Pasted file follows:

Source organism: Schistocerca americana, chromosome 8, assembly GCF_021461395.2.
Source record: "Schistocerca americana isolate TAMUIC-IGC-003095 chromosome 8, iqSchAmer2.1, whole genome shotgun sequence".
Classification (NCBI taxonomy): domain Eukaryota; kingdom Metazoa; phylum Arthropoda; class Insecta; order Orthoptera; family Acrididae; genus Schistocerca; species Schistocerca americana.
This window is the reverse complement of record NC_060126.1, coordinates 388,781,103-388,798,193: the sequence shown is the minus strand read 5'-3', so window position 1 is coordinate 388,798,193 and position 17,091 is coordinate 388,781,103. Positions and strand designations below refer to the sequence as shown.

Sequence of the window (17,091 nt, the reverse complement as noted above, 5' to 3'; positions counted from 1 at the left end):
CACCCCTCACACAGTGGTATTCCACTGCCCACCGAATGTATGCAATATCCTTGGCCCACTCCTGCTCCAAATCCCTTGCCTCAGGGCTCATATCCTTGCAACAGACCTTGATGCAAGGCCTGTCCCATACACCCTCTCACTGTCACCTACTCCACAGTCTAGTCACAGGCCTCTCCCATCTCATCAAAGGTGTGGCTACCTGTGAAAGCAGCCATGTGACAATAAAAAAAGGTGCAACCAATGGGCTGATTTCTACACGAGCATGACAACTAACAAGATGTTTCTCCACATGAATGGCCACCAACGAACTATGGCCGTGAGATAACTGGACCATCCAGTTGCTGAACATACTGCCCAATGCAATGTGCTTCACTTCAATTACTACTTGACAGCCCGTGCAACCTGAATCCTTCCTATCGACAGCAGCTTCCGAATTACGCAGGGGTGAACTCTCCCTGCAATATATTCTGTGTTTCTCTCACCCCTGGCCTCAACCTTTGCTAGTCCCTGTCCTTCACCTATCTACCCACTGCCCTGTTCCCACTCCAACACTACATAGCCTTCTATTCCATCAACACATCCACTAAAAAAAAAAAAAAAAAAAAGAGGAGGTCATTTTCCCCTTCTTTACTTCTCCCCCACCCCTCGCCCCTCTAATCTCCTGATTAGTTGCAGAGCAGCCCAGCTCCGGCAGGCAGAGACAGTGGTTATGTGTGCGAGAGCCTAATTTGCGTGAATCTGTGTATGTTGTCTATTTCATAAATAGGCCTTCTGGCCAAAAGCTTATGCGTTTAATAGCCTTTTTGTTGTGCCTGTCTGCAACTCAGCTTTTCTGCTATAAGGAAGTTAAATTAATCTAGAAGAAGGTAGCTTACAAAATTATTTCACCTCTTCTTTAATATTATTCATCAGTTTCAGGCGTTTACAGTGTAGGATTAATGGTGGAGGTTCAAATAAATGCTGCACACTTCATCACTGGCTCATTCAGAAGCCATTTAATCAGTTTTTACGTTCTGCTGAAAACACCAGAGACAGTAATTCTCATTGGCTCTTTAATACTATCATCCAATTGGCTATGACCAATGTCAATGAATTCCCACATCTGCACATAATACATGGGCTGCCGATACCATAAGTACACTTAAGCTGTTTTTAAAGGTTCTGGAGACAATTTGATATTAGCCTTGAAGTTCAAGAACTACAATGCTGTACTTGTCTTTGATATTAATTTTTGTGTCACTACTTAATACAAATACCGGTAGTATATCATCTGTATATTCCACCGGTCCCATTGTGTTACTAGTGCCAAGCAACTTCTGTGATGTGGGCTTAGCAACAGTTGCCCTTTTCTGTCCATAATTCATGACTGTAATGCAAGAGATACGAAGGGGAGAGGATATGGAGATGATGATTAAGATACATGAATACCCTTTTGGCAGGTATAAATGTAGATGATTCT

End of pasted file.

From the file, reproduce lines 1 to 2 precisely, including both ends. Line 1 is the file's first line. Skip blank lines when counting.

Source organism: Schistocerca americana, chromosome 8, assembly GCF_021461395.2.
Source record: "Schistocerca americana isolate TAMUIC-IGC-003095 chromosome 8, iqSchAmer2.1, whole genome shotgun sequence".